How to succeed when your life life kicks the @$%*# out of your sales life

beat-up-faceSometimes life throws you a curve ball.

Things blow up…. bad.

You get beaten up in your personal life and it starts to affect your chances at closing deals.

You have opportunities that demand finesse, skill, and talent — and you feel defeated and ready to quit.

Winning is more than about a notch on the belt. It pays the bills.  Not succeeding is something you don’t want to consider….

So, what do you do?  How do you put your life back together while not missing a career beat?

  1. Recognize that life dealt you a black eye.  There is no use denying the obvious.
  2. Try to solve solvable life problems as soon as possible.  Let go of your ego.
  3. Spend time “grinding” through the sales steps you know you need to get done.  Send emails.  Return calls.
  4. Set aside a few special minutes a day to focus on your sales goals.  Focus on your dreams.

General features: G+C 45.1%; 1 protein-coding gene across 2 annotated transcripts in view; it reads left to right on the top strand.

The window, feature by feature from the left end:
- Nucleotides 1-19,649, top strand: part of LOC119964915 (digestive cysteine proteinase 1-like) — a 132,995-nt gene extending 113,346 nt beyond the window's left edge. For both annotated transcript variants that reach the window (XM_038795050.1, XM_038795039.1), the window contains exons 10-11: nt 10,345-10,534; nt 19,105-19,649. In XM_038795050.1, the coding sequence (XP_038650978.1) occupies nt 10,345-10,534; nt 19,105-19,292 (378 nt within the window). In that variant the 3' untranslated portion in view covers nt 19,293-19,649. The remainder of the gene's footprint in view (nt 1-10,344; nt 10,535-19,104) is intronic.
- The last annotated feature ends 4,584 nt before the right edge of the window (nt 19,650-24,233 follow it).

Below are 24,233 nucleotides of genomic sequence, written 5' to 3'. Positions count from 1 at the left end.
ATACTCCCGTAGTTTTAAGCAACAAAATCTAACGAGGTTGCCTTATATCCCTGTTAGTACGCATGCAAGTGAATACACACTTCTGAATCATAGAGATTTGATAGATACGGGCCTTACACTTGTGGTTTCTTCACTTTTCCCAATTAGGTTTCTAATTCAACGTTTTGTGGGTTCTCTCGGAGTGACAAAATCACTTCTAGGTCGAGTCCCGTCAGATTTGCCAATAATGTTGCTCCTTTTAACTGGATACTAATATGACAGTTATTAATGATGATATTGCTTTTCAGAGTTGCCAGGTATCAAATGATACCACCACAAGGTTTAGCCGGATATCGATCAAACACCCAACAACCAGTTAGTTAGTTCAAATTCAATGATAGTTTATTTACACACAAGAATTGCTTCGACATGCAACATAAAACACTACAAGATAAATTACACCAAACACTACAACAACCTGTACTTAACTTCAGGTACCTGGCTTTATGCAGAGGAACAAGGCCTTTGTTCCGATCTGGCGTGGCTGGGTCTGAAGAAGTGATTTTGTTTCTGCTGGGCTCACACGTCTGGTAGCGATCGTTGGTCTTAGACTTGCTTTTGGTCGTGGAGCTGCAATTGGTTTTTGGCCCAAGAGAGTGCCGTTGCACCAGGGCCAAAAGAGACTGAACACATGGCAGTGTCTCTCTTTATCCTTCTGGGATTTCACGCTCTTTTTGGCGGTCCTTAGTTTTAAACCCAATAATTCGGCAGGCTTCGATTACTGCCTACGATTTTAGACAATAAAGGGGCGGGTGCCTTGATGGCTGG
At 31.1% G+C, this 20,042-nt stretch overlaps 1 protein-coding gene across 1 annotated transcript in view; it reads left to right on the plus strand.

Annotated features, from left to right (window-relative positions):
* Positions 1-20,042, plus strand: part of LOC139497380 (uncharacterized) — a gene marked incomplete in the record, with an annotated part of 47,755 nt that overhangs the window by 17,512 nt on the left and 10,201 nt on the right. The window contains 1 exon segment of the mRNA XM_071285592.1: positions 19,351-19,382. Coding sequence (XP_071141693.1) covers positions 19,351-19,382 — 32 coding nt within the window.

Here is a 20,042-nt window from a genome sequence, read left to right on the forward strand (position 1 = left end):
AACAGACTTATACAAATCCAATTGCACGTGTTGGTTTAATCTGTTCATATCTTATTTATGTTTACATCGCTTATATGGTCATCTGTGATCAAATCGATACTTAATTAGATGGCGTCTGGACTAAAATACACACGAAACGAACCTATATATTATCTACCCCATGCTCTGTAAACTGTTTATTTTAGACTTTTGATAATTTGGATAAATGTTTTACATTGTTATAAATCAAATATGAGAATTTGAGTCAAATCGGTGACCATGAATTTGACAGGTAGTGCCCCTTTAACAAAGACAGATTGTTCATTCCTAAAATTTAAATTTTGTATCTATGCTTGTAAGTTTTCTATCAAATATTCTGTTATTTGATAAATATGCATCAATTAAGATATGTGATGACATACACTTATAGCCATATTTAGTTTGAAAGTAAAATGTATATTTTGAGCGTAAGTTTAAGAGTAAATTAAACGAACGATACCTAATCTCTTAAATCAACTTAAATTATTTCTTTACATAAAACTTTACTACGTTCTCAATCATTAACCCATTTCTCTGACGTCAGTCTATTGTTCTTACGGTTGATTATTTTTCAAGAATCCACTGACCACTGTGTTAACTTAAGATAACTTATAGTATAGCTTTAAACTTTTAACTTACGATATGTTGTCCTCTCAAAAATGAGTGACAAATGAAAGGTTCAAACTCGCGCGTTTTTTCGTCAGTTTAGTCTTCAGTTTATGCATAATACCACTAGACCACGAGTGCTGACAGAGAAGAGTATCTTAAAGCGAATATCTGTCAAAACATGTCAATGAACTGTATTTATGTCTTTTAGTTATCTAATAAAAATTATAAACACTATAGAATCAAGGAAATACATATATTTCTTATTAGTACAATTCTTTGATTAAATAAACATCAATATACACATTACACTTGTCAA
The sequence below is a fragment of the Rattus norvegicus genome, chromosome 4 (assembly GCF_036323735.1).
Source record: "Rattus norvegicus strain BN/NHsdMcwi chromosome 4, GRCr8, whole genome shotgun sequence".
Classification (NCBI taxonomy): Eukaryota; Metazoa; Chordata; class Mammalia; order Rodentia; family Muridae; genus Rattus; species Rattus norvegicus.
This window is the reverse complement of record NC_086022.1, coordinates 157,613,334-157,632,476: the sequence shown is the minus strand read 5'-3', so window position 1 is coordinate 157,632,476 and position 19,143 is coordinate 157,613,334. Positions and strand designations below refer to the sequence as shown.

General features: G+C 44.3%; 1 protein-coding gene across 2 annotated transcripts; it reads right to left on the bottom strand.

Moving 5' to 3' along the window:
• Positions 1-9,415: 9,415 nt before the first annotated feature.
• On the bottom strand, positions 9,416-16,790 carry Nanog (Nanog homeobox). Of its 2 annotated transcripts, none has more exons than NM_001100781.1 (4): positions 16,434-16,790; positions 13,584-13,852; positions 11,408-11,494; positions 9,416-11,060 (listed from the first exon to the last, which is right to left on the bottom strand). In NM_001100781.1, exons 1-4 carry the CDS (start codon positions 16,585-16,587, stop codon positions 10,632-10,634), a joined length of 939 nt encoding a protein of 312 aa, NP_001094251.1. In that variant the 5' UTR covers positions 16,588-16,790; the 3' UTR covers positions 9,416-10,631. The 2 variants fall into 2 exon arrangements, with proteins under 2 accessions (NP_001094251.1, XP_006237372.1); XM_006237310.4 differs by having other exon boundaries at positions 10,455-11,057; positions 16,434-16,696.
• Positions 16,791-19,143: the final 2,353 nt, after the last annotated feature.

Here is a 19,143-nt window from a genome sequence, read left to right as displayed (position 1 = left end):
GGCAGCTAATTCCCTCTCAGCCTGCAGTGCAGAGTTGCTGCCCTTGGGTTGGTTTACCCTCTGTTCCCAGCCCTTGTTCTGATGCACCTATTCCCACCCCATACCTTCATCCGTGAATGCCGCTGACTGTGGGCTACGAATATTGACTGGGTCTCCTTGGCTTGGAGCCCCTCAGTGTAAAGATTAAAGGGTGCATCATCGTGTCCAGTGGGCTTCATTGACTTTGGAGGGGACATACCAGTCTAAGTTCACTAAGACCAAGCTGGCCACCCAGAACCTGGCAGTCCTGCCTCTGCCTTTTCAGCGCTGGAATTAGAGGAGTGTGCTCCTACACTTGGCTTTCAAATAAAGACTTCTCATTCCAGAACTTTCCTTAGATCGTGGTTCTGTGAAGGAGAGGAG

5. Write down your scattered sales strategy thoughts throughout the days.  Your mind has a lot going on so take the time to store your half-finished ideas on paper.
  6. Write your daily goals on a calendar and don’t let time commitments slide.  Don’t let things that used to take 5 minutes take 30 minutes.
  7. Talk to someone that you trust and get the bad stuff out of your head.  Telling yourself that you suck is not a super way to build confidence.
  8. Challenge yourself in a favorite hobby or through physical exercise.  Take time for mastery.
  9. Take the first step toward your sales goal that day. Then another. Then another.  Build momentum.